(1999 - present)
M-Views project explores the ideas, methods, and culture of mobile cinema.
The M-Views media system is developed for creating and deploying mobile
cinema. Designed around a generic messaging framework, the M-Views Presenter
hosts a map agent that allows for location discovery on an 802.11b network.
An advanced story scripting system and authoring tool (M-Studio) allows
authors to develop space-time story relationships with visual and simulation
feedback. Cinematic narrative examples offer alternate methods of engaging
with audience participants. A critical aspect of the system is to explore
techniques to augment intercreativity, narrative play, and collective
co-constructed production with M-Views cameras amongst participants
who may or may not know each other.
easy-to-use digital video equipment and widely available high-bandwidth
connectivity provide an opportunity to expand the ways people utilize
video-based storytelling. There is a need to create a coherent structure
that will facilitate distributed collaboration and communication between
filmmakers, storytellers, artists, and audiences. We are seeking new
approaches to address this need that focuses on three main areas: infrastructure,
interface, and community building.
is a story-sharing system that permits individuals to use published,
communally owned media clips to author narratives by assembling clips,
and to build communities of similar interests based on comparing these
narratives. There are two types of tools: web-based video studio tools
and virtual community building tools. By offering shared authorship,
tools, and virtual environments, I-Views demonstrates new story forms
such as "Shareable Documentary."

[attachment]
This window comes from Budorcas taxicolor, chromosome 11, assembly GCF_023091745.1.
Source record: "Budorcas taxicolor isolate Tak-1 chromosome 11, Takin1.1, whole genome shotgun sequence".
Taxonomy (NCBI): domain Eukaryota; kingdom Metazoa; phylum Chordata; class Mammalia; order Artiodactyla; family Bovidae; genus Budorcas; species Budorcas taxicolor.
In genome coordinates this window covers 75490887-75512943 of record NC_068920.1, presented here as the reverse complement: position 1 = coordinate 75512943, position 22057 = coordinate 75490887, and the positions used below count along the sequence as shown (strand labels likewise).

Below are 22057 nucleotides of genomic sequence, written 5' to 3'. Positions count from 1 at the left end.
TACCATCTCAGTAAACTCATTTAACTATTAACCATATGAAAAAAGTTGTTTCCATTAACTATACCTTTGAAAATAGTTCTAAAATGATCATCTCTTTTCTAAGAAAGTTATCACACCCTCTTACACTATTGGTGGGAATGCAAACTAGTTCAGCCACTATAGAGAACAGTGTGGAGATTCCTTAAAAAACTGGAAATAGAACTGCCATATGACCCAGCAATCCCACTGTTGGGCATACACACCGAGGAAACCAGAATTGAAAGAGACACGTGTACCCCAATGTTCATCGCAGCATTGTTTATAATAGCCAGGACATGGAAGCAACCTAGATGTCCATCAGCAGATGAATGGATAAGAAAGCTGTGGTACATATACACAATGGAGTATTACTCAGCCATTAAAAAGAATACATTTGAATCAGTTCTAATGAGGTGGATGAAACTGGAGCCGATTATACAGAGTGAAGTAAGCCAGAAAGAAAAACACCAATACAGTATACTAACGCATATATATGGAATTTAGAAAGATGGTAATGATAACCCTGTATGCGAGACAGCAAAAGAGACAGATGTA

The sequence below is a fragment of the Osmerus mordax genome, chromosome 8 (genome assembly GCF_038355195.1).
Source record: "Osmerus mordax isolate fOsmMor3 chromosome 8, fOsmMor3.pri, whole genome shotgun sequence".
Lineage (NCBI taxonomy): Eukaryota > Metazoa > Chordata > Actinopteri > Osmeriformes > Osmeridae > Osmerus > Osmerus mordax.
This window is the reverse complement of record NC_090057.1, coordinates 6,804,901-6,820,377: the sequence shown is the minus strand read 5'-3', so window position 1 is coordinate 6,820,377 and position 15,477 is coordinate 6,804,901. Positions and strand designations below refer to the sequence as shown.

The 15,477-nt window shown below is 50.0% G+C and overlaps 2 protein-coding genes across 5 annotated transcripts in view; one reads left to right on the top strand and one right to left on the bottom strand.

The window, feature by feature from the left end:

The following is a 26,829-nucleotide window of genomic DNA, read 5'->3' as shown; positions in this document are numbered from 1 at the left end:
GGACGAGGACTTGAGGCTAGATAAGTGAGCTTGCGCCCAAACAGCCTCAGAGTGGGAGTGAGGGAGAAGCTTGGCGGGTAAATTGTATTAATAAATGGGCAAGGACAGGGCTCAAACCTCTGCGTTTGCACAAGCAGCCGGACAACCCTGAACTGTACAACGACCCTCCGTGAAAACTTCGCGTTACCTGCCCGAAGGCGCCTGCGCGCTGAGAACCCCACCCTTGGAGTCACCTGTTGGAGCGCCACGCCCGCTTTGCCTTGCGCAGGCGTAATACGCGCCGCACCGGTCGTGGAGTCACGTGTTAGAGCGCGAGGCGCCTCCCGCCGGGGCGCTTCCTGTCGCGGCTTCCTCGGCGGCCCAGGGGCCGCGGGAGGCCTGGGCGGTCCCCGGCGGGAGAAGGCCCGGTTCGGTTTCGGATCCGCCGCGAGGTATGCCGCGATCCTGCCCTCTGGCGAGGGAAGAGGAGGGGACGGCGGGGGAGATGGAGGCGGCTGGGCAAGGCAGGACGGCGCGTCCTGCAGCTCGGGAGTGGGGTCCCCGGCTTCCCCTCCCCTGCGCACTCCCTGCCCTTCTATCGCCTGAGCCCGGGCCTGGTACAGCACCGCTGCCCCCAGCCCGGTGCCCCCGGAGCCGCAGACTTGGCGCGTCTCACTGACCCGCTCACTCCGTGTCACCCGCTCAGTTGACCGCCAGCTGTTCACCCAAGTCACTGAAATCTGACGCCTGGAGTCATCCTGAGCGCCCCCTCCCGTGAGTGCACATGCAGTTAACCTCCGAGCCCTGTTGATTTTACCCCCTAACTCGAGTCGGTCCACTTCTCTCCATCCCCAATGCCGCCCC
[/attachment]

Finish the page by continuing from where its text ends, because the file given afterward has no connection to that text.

MOBILE CINEMA PRODUCTION
Pocket is designed to be experienced using the newest version of the
M-Views technology. It features over fifty story events that take place
across the MIT campus. The story involves multiple plotlines that are
divided into the short scenes which users collect. The contextual cues
include location and time of day (e,g., if someone is in the main lobby
at 10am, they will be sent a clip of a student rushing to their morning
class in the nearby lecture hall). This story web is based on both fictional
and non-fictional components. The characters are a variety of MIT students,
professors, tourists, and MIT staff members who interact with each other
over the course of a single day.
Alice is a mystery in which the viewer is the investigator. There are
a number of characters who can be followed throughout the story. The
viewer must literally go to the location where the next clip takes place
in order to trigger playback. Since each character is telling the story
from his/her perspective, each narration is different. The viewer can
go back and play the story again, following a different character until
the entire plot is revealed. Time is also a limiting factor. The viewer
must get from one location to another within a certain time frame in
order to catch a particular ending of the story. If the viewer does
not make it to the location in time, a different ending is shown. Therefore,
while the creator initiates the story, it is the viewer who completes
it through his/her actions.